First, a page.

Whipworm microbiome study: Patent human infections with the whipworm, Trichuris trichiura, are not associated with alterations in the faecal microbiota
Cooper P, Walker AW, Reyes J, Chico M, Salter SJ, et al. (2013) PLoS ONE 8(10): e76573.
Background: The soil-transmitted helminth (STH), Trichuris trichiura colonises the human large intestine where it may modify inflammatory responses, an effect possibly mediated through alterations in the intestinal microbiota. It was hypothesised that patent T. trichiura infections would be associated with altered faecal microbiota and that anthelmintic treatment would induce a microbiota resembling more closely that observed in uninfected individuals.
Materials and methods: School children in Ecuador were screened for STH infections and allocated to 3 groups: uninfected, T. trichiura only, and mixed infections with T. trichiura and Ascaris lumbricoides. A sample of uninfected children and those with T. trichiura infections only were given anthelmintic treatment. Bacterial community profiles in faecal samples were studied by 454 pyrosequencing of 16 S rRNA genes.
Results: Microbiota analyses of faeces were done for 97 children: 30 were uninfected, 17 were infected with T. trichiura, and 50 with T. trichiura and A. lumbricoides. Post-treatment samples were analyzed for 14 children initially infected with T. trichiura alone and for 21 uninfected children. Treatment resulted in 100% cure of STH infections. Comparisons of the microbiota at different taxonomic levels showed no statistically significant differences in composition between uninfected children and those with T. trichiura infections. There was found to be a decreased proportional abundance of a few bacterial genera from the Clostridia class of Firmicutes and a reduced bacterial diversity among children with mixed infections compared to the other two groups, indicating a possible specific effect of A. lumbricoides infection. Anthelmintic treatment of children with T. trichiura did not alter faecal microbiota composition.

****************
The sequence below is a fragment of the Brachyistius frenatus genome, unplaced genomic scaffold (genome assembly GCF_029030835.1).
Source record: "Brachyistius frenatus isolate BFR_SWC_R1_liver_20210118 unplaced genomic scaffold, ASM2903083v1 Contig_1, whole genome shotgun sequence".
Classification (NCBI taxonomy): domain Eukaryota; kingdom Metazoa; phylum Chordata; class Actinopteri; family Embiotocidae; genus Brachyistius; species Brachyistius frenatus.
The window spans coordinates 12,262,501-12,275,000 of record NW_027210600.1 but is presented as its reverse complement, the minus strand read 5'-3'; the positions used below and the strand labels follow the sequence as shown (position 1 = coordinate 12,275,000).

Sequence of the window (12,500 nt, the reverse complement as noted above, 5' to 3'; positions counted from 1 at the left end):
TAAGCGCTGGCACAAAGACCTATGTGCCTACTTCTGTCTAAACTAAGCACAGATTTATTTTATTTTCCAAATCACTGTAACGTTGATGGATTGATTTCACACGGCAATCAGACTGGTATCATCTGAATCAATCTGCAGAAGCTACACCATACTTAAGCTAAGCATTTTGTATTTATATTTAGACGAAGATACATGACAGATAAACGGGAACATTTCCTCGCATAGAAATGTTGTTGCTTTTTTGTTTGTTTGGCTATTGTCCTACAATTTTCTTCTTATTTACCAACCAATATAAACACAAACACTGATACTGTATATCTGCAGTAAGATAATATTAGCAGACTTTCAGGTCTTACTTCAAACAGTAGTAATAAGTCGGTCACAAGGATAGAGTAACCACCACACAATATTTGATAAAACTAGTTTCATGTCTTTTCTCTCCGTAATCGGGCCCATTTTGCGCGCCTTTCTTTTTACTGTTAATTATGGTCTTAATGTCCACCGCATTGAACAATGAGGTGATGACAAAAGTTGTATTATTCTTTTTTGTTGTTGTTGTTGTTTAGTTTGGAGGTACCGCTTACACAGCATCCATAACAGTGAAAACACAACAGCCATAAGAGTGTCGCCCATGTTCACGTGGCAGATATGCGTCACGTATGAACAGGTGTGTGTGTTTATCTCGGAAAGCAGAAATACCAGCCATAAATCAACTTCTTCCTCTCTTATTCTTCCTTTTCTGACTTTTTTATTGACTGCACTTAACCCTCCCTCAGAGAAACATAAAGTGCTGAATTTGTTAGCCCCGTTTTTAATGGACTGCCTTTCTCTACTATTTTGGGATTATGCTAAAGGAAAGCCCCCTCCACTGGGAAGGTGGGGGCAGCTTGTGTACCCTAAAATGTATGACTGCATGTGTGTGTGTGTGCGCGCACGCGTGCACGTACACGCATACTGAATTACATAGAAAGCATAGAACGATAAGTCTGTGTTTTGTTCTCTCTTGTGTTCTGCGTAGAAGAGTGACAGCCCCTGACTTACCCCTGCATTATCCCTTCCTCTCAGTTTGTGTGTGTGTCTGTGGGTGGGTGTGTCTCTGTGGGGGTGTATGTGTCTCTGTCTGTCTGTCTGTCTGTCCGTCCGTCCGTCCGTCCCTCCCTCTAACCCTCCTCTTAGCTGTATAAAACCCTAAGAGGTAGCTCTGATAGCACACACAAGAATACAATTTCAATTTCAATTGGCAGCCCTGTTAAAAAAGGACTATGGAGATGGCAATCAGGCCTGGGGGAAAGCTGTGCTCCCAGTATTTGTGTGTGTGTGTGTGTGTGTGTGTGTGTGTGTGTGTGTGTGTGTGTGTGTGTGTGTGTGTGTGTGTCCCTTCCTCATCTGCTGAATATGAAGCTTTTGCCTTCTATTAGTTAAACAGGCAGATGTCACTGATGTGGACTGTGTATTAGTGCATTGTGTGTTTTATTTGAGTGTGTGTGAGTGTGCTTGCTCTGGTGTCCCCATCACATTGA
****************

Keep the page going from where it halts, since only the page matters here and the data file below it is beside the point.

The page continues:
Discussion: This data indicate that patent human infections with T. trichiura may have no effect on faecal microbiota but that A. lumbricoides colonisation might be associated with a disturbed microbiota. Our results also catalogue the microbiota of rural Ecuadorians and indicate differences with individuals from more urban industrialised societies.
Full manuscript is available at:
Patent Human Infections with the Whipworm, Trichuris trichiura, Are Not Associated with Alterations in the Faecal Microbiota
Philip Cooper (equal contributor),Alan W. Walker (equal contributor),Jorge Reyes,Martha Chico,Susannah J. Salter,Maritza Vaca,Julian Parkhill. Oct. 4th, 2013 PLoS One DOI: 10.1371/journal.pone.0076573
All raw 454 sequence data is available in the European Nucleotide Archive (ENA) short-read archive under the sample accession number ERS236495 and/or the study accession number ERP002465.
Data table showing Trichuris trichiura effect on microbiomes in Ecuador:
Supporting Table S3, containing all OTU distribution and taxonomic classification data, can be downloaded here:
Supporting Table S4, containing the representative sequences for all OTUs, can be downloaded here:
Selected Results from the Study
Table 1: Characteristics of study population stratified by infection status with soil-transmitted helminth infections. Epg = eggs per gram.
Table 2: Relative composition of faecal microbiota by bacterial genus in children with no STH infection (uninfected), children infected with only T. trichiura, and those infected with both T. trichiura and A. lumbricoides (mixed infection).
Table 3: Relative composition of faecal microbiota by bacterial genus before and after treatment for children infected with T. trichiura only, uninfected children, and all children that received anthelmintic treatment (all matched pairs).
Figure 3: Cluster dendrogram, generated with the Jaccard calculator in the mothur software package, showing similarity in community membership at the OTU-level between faecal samples from different study groups.